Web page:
RACIST TEACHER Merrily Lovell - at Lake Champlain Waldorf School!!!http://www.lakechamplainwaldorfschool.org/about-our-school/high-school-faculty/
Merrily Lovell Biology and MathMs. Lovell came to LCWHS in 2010 after many years of teaching Biology at Highland Hall Waldorf High School in Northridge, California. She completed a Waldorf High School Science teacher training in England in 1996. Before that was a class teacher at Pine Hill Waldorf School in Wilton, NH, completed her Waldorf Teaching Certificate at Antioch/New England graduate school, and completed a Masters of Science in Teaching Biology from Antioch/New England. She is thrilled to be living in Vermont again, to be living near her grandchildren (who go to LCWS) and other relatives, and to be teaching part time at the high school. She enjoys the refreshing, earthy atmosphere and the environmental consciousness of this school, and warmth, interest and engagement in learning of the students in the high school.
You'll remember Merrily taught my kid that "the blood of people from Europe is more evolved than the blood of people from Africa and Asia" - and that kicked off a lot of activity on my blog:
and was posted to many newspapers and blogs:
And many more... And now Merrily is teaching biology at Lake Champlain. Hasn't Merrily done ENOUGH for Waldorf education already?
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Here are the parent reviews:
Reviewed on 09/18/2008
I had great hopes at Waldorf for our two children. Unfortunately, while I think
the pedagogy is to be admired (lots of hands on art, music, nature), etc.,
theory and practice often differ.
It's a lovely idea to have the same teacher through all grades, but my
experience is that the teachers were not qualified to teach some of the more
rigorous courses at the 6th, 7th & 8th grades such as physics, anatomy, upper
level mathematics, and writing. In fact, teachers that were not Steiner trained
I also found the lack of supervision on the grounds and on trips (including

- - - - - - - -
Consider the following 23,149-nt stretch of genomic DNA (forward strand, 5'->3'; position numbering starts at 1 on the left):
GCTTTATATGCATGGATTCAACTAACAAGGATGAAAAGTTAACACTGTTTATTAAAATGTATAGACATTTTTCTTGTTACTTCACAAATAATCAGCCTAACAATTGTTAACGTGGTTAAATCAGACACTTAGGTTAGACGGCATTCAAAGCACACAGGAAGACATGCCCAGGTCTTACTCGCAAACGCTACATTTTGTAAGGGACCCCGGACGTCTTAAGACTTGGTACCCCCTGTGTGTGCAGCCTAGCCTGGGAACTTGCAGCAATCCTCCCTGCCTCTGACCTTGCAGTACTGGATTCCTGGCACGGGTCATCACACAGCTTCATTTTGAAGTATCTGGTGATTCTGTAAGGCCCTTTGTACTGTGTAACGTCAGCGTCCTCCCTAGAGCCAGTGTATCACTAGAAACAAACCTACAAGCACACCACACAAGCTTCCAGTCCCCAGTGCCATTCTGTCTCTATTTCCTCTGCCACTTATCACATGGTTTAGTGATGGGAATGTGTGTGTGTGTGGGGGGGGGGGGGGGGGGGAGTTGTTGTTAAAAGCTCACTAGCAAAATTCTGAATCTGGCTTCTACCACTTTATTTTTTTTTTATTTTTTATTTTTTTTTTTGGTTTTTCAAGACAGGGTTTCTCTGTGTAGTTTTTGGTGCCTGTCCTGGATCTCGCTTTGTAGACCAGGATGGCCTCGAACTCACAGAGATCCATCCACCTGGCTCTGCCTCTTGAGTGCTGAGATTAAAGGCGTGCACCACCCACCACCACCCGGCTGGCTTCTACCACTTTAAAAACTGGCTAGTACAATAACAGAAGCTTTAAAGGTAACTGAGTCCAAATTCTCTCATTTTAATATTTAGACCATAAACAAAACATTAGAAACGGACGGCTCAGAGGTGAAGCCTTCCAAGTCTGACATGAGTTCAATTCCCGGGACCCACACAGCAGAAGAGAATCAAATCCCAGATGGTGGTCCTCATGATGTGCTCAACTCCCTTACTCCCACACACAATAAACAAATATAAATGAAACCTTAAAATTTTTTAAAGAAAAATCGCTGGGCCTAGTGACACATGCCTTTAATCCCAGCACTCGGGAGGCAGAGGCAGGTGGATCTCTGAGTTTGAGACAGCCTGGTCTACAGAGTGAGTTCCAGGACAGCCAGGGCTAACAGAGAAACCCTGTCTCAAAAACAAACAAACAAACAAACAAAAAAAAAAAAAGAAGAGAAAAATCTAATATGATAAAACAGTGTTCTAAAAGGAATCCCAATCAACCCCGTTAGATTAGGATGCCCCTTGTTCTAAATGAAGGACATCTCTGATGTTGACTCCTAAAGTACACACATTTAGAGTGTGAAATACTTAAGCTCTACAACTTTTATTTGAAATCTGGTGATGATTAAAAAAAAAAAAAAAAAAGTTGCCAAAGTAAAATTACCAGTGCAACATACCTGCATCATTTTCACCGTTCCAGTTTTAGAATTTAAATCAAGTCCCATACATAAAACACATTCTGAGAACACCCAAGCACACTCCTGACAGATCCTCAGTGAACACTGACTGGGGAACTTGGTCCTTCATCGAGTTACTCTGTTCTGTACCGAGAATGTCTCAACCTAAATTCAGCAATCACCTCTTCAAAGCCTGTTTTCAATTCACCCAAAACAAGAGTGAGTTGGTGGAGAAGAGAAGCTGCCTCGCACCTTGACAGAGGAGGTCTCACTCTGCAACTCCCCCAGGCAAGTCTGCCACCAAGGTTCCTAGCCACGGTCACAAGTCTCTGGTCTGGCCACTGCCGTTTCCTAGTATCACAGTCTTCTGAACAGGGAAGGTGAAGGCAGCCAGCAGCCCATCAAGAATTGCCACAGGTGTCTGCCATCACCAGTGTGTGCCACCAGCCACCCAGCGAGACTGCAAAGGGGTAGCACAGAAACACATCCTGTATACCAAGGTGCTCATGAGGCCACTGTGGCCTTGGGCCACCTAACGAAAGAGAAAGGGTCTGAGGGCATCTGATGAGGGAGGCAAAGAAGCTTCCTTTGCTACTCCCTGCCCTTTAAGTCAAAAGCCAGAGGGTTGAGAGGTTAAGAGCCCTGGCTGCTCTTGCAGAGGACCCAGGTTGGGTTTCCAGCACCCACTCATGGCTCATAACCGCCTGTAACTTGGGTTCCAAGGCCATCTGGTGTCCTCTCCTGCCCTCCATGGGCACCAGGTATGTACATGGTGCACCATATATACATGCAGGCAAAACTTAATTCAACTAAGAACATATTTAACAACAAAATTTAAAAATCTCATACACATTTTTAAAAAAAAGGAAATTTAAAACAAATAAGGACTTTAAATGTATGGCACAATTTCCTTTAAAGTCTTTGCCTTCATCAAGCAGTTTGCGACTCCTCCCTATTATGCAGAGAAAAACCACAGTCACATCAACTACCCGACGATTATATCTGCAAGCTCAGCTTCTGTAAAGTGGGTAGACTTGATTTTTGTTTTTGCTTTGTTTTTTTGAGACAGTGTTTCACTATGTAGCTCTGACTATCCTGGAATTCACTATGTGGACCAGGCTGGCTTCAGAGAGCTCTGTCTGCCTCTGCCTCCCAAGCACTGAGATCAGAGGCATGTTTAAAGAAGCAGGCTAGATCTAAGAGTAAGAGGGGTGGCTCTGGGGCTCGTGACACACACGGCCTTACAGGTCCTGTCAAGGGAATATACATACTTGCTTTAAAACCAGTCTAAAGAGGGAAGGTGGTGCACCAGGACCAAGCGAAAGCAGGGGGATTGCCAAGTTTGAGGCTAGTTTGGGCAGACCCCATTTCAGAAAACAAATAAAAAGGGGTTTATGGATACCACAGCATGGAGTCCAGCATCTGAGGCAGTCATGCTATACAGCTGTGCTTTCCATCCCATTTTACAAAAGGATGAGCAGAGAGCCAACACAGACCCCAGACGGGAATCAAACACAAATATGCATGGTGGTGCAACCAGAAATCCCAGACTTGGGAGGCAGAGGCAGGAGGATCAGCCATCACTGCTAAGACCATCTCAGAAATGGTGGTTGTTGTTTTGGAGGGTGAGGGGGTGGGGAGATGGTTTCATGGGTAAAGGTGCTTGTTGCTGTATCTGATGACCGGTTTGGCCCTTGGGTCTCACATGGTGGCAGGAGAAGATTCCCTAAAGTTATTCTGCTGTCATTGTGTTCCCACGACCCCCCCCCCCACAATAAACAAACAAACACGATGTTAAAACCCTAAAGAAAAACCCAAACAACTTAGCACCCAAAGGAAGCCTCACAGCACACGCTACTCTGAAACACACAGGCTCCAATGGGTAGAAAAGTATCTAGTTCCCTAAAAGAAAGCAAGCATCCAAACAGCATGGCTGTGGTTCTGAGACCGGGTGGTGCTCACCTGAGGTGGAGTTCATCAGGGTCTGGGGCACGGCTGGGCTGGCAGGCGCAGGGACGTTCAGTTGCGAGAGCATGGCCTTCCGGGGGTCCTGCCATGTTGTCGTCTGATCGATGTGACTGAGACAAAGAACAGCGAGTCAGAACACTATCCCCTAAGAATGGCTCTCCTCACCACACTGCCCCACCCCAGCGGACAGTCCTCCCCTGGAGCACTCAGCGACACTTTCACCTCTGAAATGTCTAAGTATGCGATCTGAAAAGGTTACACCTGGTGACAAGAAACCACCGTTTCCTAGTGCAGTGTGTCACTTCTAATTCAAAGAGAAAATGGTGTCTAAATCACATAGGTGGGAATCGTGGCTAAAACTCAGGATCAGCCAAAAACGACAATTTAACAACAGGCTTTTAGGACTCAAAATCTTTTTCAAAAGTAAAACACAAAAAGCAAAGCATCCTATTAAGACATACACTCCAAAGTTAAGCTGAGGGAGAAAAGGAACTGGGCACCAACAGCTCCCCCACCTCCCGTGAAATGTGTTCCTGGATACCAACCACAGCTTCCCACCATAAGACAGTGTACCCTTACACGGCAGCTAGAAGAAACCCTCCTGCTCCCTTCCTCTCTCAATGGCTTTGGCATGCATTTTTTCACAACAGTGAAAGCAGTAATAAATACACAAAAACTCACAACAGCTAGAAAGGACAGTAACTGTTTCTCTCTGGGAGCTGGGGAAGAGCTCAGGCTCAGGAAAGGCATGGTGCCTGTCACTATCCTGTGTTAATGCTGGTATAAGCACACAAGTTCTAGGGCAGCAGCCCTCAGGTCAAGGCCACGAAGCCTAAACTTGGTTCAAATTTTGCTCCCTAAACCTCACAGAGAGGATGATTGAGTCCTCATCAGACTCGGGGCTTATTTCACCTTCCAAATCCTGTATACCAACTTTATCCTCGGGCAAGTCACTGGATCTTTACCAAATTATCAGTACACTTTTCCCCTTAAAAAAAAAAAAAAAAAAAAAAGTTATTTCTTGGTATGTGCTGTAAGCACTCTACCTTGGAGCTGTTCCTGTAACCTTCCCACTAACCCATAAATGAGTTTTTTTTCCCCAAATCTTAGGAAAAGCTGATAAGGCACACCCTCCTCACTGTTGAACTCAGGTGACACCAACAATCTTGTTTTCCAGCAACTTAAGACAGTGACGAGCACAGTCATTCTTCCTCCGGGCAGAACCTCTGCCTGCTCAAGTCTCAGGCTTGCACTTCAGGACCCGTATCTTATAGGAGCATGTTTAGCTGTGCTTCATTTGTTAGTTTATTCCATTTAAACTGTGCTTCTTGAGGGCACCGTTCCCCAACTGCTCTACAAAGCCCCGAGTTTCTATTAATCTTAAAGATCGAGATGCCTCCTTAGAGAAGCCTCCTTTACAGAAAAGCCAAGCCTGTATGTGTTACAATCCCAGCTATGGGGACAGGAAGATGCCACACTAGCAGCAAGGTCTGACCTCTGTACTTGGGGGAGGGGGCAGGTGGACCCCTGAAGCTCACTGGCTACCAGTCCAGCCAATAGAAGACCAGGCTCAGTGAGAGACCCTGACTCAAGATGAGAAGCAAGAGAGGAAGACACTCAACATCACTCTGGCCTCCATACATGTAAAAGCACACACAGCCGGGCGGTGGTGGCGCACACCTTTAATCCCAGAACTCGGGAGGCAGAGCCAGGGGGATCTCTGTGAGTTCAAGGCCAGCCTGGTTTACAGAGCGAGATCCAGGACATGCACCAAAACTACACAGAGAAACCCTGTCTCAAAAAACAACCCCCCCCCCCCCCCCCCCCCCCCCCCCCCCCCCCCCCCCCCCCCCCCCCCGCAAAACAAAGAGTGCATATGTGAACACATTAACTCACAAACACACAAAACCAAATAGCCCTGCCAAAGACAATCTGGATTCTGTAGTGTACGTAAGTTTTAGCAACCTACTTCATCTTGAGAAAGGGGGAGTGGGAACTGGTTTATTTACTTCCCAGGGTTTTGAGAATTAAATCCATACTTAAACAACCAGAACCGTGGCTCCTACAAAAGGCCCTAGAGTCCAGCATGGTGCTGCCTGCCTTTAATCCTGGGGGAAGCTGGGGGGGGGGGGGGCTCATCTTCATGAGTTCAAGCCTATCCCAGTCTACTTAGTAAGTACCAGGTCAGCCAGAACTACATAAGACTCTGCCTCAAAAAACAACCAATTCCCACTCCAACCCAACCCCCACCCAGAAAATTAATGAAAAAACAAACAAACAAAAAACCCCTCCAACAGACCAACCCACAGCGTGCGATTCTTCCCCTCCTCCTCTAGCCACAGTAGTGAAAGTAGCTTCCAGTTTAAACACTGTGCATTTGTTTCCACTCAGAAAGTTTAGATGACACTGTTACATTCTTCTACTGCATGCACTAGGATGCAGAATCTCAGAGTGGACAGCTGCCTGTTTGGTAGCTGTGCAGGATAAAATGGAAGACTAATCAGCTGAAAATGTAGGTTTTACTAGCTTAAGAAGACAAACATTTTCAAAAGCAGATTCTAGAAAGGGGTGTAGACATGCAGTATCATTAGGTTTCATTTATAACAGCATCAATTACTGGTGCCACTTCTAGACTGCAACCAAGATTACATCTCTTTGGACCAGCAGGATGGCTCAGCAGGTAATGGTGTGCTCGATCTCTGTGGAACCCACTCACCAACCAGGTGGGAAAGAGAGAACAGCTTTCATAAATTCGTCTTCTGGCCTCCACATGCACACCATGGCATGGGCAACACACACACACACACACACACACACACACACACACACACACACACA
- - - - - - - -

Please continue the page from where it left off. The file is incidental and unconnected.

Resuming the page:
foreign trips) to be very disturbing. The woods are not as benign as one would
imagine - as one student who fell through the ice into the river one year would
know. When we were there, students were allowed to run willy-nilly and teachers
were not aware when conflicts and bullying occurred.
And, as a minor irritation, I did find a certain amount of hypocrisy. I had
maintained a TV free household and looked forward delaying the exposure of some
information to my children. I got the impression that as long as one paid the
hefty tuition, no one would comment on what families let their children view or
listen to, or how they repeated it at school.
Additionally, there is (to me) a club mentality. If you can afford to devote
extra time to the school (because both parents don't need to work or have very
flexibile schedules) then you definitely earn "brownie points" for yourself and
your children from the community leaders.
I very much approve of the Steiner methods of teaching (even as I disagree w/
anthroposophy), but I felt the LCWS was imbued w/ varying agendas other than
education and community building.
Posted March 16, 2012
The administration here is not very nice. I was not impressed and will not send
my children here.
Posted June 29, 2011
I went to this school from 1st-8th grade. I switched from there to go to a
public high school. Let me tell you why. When I reached the 7th grade I started
feeling like I was falling behind the public schoolers academically. So I took
some test and yes, in fact I was behind. The teachers do not teach math very
well, they never stress how important it is to do your homework. They give you
NO preparation for college or even high school. Once I switched it was hard to
adapt because I didn't have the work ethics, study habits, or ideas that
homework needed to be done. Other Facts: There is not enough funding for a tech
department meaning no technical oriented classes such as design. There is no
real auditorium. The basketball court is about 1/4th the size it should be. The
dress code is way to strict. You don't get the feel that teachers are there when
you need them. It is impossible to fail a class. (People need to know that there
can be failures in life!) I honestly find the public school pressure atmosphere
more successful. I will feel sorry for the students enrolled at LCWS and LCWHS
when they go on to college. They will not have the skills to have a successful
college career. (—Submitted by a student)
Posted November 5, 2008
This school does not provide a very good education, it teaches very pointless
'skills' like knitting, woodworking, eurythmy and other meaningless things. The
faculty is many times inexperienced and many do not know how to relate to
students and are often very insensitive. There are some good teachers however
and some of the teaching is satisfactory but overall it is a poor school.
—Submitted by a student